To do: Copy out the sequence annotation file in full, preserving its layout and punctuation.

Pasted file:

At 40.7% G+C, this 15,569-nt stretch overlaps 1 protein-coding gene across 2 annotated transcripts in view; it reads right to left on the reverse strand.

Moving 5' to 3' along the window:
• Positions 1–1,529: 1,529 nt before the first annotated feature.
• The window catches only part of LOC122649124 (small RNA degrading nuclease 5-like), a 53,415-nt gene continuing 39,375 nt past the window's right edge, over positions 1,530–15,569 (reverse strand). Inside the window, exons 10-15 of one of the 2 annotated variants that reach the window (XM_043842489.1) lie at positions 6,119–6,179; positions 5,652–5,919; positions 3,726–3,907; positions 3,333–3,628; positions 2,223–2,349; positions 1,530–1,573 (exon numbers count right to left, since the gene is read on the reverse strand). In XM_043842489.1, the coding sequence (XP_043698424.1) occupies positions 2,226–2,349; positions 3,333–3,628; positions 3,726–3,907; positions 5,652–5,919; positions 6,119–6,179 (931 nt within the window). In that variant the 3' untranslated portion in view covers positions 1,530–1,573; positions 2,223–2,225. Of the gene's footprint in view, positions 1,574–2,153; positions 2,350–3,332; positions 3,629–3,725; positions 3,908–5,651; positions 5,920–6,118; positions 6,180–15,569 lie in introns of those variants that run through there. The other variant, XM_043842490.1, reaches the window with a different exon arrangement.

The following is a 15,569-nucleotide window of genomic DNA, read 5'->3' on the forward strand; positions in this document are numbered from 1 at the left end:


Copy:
At 40.7% G+C, this 15,569-nt stretch overlaps 1 protein-coding gene across 2 annotated transcripts in view; it reads right to left on the reverse strand.

Moving 5' to 3' along the window:
• Positions 1–1,529: 1,529 nt before the first annotated feature.
• The window catches only part of LOC122649124 (small RNA degrading nuclease 5-like), a 53,415-nt gene continuing 39,375 nt past the window's right edge, over positions 1,530–15,569 (reverse strand). Inside the window, exons 10-15 of one of the 2 annotated variants that reach the window (XM_043842489.1) lie at positions 6,119–6,179; positions 5,652–5,919; positions 3,726–3,907; positions 3,333–3,628; positions 2,223–2,349; positions 1,530–1,573 (exon numbers count right to left, since the gene is read on the reverse strand). In XM_043842489.1, the coding sequence (XP_043698424.1) occupies positions 2,226–2,349; positions 3,333–3,628; positions 3,726–3,907; positions 5,652–5,919; positions 6,119–6,179 (931 nt within the window). In that variant the 3' untranslated portion in view covers positions 1,530–1,573; positions 2,223–2,225. Of the gene's footprint in view, positions 1,574–2,153; positions 2,350–3,332; positions 3,629–3,725; positions 3,908–5,651; positions 5,920–6,118; positions 6,180–15,569 lie in introns of those variants that run through there. The other variant, XM_043842490.1, reaches the window with a different exon arrangement.

The following is a 15,569-nucleotide window of genomic DNA, read 5'->3' on the forward strand; positions in this document are numbered from 1 at the left end: